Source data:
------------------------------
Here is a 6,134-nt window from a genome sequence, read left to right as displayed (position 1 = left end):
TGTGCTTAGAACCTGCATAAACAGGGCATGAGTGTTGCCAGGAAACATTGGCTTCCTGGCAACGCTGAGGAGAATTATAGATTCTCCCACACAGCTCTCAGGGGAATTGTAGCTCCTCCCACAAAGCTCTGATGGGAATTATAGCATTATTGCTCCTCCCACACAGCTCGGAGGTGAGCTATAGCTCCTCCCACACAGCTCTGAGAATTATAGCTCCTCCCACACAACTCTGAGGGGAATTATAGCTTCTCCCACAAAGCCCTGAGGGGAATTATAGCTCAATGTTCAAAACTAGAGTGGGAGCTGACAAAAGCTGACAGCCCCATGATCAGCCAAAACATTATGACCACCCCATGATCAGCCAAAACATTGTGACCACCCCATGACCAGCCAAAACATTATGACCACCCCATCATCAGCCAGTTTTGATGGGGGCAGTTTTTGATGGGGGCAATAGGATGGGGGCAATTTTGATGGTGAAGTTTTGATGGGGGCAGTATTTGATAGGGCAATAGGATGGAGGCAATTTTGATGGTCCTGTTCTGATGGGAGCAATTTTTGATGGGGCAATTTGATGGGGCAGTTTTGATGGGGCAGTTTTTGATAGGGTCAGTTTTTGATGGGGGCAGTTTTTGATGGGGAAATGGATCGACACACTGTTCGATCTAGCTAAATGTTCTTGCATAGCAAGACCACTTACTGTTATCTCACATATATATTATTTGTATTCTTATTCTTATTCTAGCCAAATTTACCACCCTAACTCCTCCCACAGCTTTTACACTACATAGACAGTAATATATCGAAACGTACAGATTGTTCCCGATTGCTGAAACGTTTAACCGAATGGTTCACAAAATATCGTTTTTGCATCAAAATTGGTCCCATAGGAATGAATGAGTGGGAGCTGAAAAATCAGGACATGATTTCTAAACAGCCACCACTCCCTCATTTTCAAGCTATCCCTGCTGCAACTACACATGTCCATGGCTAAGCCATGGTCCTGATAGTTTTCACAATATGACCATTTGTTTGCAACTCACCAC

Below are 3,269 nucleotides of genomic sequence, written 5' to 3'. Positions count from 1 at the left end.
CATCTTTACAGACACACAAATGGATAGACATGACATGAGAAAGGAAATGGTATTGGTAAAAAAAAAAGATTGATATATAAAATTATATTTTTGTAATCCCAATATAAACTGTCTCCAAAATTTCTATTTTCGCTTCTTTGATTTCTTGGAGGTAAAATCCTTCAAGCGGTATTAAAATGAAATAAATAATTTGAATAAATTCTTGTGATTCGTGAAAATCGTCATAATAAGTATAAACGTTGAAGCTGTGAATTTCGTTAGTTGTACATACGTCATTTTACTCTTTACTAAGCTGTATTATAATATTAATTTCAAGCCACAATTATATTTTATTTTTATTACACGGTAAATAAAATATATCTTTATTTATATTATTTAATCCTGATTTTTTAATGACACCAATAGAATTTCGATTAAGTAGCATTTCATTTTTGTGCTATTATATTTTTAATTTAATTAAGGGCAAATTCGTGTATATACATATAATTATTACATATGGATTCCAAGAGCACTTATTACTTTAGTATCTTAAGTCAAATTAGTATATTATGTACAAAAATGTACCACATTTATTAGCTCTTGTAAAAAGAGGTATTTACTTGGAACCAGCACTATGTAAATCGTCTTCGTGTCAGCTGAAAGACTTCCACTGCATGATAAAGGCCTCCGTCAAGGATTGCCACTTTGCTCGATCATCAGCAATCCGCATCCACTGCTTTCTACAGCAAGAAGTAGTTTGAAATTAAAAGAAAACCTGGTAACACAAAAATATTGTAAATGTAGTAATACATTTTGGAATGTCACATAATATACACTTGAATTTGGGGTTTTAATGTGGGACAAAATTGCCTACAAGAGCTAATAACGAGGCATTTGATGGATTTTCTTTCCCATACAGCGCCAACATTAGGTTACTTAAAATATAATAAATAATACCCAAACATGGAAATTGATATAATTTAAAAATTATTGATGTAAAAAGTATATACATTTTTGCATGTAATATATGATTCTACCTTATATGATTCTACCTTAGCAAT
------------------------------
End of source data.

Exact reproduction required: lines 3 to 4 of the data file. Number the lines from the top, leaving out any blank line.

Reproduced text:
Below are 3,269 nucleotides of genomic sequence, written 5' to 3'. Positions count from 1 at the left end.
CATCTTTACAGACACACAAATGGATAGACATGACATGAGAAAGGAAATGGTATTGGTAAAAAAAAAAGATTGATATATAAAATTATATTTTTGTAATCCCAATATAAACTGTCTCCAAAATTTCTATTTTCGCTTCTTTGATTTCTTGGAGGTAAAATCCTTCAAGCGGTATTAAAATGAAATAAATAATTTGAATAAATTCTTGTGATTCGTGAAAATCGTCATAATAAGTATAAACGTTGAAGCTGTGAATTTCGTTAGTTGTACATACGTCATTTTACTCTTTACTAAGCTGTATTATAATATTAATTTCAAGCCACAATTATATTTTATTTTTATTACACGGTAAATAAAATATATCTTTATTTATATTATTTAATCCTGATTTTTTAATGACACCAATAGAATTTCGATTAAGTAGCATTTCATTTTTGTGCTATTATATTTTTAATTTAATTAAGGGCAAATTCGTGTATATACATATAATTATTACATATGGATTCCAAGAGCACTTATTACTTTAGTATCTTAAGTCAAATTAGTATATTATGTACAAAAATGTACCACATTTATTAGCTCTTGTAAAAAGAGGTATTTACTTGGAACCAGCACTATGTAAATCGTCTTCGTGTCAGCTGAAAGACTTCCACTGCATGATAAAGGCCTCCGTCAAGGATTGCCACTTTGCTCGATCATCAGCAATCCGCATCCACTGCTTTCTACAGCAAGAAGTAGTTTGAAATTAAAAGAAAACCTGGTAACACAAAAATATTGTAAATGTAGTAATACATTTTGGAATGTCACATAATATACACTTGAATTTGGGGTTTTAATGTGGGACAAAATTGCCTACAAGAGCTAATAACGAGGCATTTGATGGATTTTCTTTCCCATACAGCGCCAACATTAGGTTACTTAAAATATAATAAATAATACCCAAACATGGAAATTGATATAATTTAAAAATTATTGATGTAAAAAGTATATACATTTTTGCATGTAATATATGATTCTACCTTATATGATTCTACCTTAGCAAT